Devine, 1991; Fantini, 2000; Bennett, 1993; Chen and Starosta, 2005). On the other hand, a high
degree of awareness of cultural differences and of another cultures norms and values is equally
important for establishing a well-founded basis for intercultural interaction effectiveness (Fantini,
2000). In fact the importance of awareness-raising cannot be overestimated.

b) Skills
Writers agree that social skills play a major role in the intercultural interaction competence set.
While good social relationships between individuals, within a group and between different groups
are an asset to any form of interaction, they are particularly relevant and critical for communication
across cultures. Relationships are important in any society, yet are more highly valued in some
cultures than in others. Among the cultures that place a particularly strong emphasis on good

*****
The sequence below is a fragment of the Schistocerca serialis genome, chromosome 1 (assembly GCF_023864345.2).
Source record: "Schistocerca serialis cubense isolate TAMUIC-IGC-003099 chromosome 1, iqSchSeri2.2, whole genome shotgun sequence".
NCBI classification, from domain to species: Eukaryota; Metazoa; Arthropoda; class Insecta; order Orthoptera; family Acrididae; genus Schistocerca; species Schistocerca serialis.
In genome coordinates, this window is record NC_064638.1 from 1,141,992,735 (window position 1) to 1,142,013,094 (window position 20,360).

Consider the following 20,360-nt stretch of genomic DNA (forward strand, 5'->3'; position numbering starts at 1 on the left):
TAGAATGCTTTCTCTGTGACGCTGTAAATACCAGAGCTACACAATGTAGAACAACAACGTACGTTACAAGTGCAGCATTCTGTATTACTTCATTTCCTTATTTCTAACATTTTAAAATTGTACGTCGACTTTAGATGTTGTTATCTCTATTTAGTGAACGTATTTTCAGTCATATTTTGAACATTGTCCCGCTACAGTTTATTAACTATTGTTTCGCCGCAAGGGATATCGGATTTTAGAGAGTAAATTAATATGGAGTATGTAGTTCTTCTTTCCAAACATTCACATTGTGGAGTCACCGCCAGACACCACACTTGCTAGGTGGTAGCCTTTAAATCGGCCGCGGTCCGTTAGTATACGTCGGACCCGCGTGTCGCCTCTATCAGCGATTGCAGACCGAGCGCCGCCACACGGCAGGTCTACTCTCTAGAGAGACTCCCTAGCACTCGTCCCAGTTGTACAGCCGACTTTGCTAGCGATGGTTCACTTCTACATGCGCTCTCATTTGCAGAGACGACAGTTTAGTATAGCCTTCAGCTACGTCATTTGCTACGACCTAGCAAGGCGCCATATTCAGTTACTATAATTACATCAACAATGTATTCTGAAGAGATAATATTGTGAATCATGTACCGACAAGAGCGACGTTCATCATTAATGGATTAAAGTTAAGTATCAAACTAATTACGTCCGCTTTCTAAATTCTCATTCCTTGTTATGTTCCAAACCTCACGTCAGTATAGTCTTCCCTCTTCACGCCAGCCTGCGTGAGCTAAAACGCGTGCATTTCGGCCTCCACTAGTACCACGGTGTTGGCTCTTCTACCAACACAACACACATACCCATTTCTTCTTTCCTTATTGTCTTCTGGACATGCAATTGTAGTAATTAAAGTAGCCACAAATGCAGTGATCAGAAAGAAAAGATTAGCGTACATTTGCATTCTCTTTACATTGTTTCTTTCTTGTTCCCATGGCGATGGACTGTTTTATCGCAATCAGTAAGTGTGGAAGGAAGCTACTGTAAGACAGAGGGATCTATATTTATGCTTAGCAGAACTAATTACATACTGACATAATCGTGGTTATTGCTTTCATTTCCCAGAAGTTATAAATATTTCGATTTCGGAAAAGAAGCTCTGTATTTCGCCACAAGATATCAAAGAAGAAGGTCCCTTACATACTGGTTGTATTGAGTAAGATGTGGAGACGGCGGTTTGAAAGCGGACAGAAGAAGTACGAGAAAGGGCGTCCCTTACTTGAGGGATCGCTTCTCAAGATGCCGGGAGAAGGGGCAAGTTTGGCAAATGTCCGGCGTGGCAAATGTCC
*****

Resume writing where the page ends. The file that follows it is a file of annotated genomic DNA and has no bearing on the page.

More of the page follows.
relationships among business/collaboration partners is the Chinese society, in which good

relationships even outweigh the importance of contracts. The ability to build and maintain
interpersonal relationships with people from different cultural backgrounds, therefore, forms a
particularly valuable competence for intercultural interaction (Schneider and Barsoux, 1997). One
of the most important skills highlighted in the literature, and one that is emphasized particularly
strongly in the field of applied linguistics and communication studies, is the skill to communicate
effectively and efficiently in intercultural contexts. The research identifies message skills, mindful
listening, perceptiveness, transparency, clarity, active listening, and a willingness to listen for
meaning beyond style differences, as some of the most critical communication skills (Chen and
Starosta, 2005; Ting-Toomey, 1999; Berger, 1998; WorldWork Ltd., n.d.). Anyway, communicative
skills go far beyond the competent sending and interpreting of verbal messages. A sense that speed,
pauses, length of speaking turn, silences, and non-verbal actions also differ between cultures is just
as important. In regards to silences and pauses, in Japanese and Scandinavian cultures are a sign